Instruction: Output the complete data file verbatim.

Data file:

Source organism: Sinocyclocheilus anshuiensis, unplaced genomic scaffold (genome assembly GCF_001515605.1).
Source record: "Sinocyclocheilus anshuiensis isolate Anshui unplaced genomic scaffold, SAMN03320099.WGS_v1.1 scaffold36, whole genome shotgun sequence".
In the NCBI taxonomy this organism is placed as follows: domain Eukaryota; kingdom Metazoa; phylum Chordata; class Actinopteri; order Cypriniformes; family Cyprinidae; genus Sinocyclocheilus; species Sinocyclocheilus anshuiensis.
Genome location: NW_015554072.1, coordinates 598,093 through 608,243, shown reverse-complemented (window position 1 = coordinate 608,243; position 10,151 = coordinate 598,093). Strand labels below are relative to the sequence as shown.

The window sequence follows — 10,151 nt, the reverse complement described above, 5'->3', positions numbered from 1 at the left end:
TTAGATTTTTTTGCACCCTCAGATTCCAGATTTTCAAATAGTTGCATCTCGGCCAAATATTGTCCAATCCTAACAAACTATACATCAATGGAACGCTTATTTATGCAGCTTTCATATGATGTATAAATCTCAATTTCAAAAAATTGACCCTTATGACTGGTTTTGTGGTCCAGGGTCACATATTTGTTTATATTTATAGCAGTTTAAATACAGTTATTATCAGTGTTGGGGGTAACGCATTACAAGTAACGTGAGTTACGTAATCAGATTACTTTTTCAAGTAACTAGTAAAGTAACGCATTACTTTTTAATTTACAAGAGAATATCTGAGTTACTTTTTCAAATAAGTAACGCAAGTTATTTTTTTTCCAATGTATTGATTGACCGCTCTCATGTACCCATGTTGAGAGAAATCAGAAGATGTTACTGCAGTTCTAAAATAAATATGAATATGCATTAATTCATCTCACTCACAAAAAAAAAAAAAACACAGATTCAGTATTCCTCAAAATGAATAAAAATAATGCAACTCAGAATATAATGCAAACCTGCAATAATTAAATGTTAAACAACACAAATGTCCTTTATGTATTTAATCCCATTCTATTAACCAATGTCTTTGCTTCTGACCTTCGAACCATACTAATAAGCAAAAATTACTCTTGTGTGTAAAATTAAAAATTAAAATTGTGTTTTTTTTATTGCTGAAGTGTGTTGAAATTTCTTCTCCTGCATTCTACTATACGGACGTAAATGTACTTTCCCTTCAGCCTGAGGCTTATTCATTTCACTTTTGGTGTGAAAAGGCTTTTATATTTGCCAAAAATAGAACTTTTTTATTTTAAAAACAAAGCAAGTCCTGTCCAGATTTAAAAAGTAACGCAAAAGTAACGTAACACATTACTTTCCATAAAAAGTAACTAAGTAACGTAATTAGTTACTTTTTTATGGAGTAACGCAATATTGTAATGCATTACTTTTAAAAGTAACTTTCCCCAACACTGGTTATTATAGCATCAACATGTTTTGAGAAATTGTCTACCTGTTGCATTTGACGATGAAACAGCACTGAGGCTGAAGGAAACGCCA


Source organism: Sinocyclocheilus anshuiensis, unplaced genomic scaffold (genome assembly GCF_001515605.1).
Source record: "Sinocyclocheilus anshuiensis isolate Anshui unplaced genomic scaffold, SAMN03320099.WGS_v1.1 scaffold36, whole genome shotgun sequence".
In the NCBI taxonomy this organism is placed as follows: domain Eukaryota; kingdom Metazoa; phylum Chordata; class Actinopteri; order Cypriniformes; family Cyprinidae; genus Sinocyclocheilus; species Sinocyclocheilus anshuiensis.
Genome location: NW_015554072.1, coordinates 598,093 through 608,243, shown reverse-complemented (window position 1 = coordinate 608,243; position 10,151 = coordinate 598,093). Strand labels below are relative to the sequence as shown.

The window sequence follows — 10,151 nt, the reverse complement described above, 5'->3', positions numbered from 1 at the left end:
TTAGATTTTTTTGCACCCTCAGATTCCAGATTTTCAAATAGTTGCATCTCGGCCAAATATTGTCCAATCCTAACAAACTATACATCAATGGAACGCTTATTTATGCAGCTTTCATATGATGTATAAATCTCAATTTCAAAAAATTGACCCTTATGACTGGTTTTGTGGTCCAGGGTCACATATTTGTTTATATTTATAGCAGTTTAAATACAGTTATTATCAGTGTTGGGGGTAACGCATTACAAGTAACGTGAGTTACGTAATCAGATTACTTTTTCAAGTAACTAGTAAAGTAACGCATTACTTTTTAATTTACAAGAGAATATCTGAGTTACTTTTTCAAATAAGTAACGCAAGTTATTTTTTTTCCAATGTATTGATTGACCGCTCTCATGTACCCATGTTGAGAGAAATCAGAAGATGTTACTGCAGTTCTAAAATAAATATGAATATGCATTAATTCATCTCACTCACAAAAAAAAAAAAAACACAGATTCAGTATTCCTCAAAATGAATAAAAATAATGCAACTCAGAATATAATGCAAACCTGCAATAATTAAATGTTAAACAACACAAATGTCCTTTATGTATTTAATCCCATTCTATTAACCAATGTCTTTGCTTCTGACCTTCGAACCATACTAATAAGCAAAAATTACTCTTGTGTGTAAAATTAAAAATTAAAATTGTGTTTTTTTTATTGCTGAAGTGTGTTGAAATTTCTTCTCCTGCATTCTACTATACGGACGTAAATGTACTTTCCCTTCAGCCTGAGGCTTATTCATTTCACTTTTGGTGTGAAAAGGCTTTTATATTTGCCAAAAATAGAACTTTTTTATTTTAAAAACAAAGCAAGTCCTGTCCAGATTTAAAAAGTAACGCAAAAGTAACGTAACACATTACTTTCCATAAAAAGTAACTAAGTAACGTAATTAGTTACTTTTTTATGGAGTAACGCAATATTGTAATGCATTACTTTTAAAAGTAACTTTCCCCAACACTGGTTATTATAGCATCAACATGTTTTGAGAAATTGTCTACCTGTTGCATTTGACGATGAAACAGCACTGAGGCTGAAGGAAACGCCA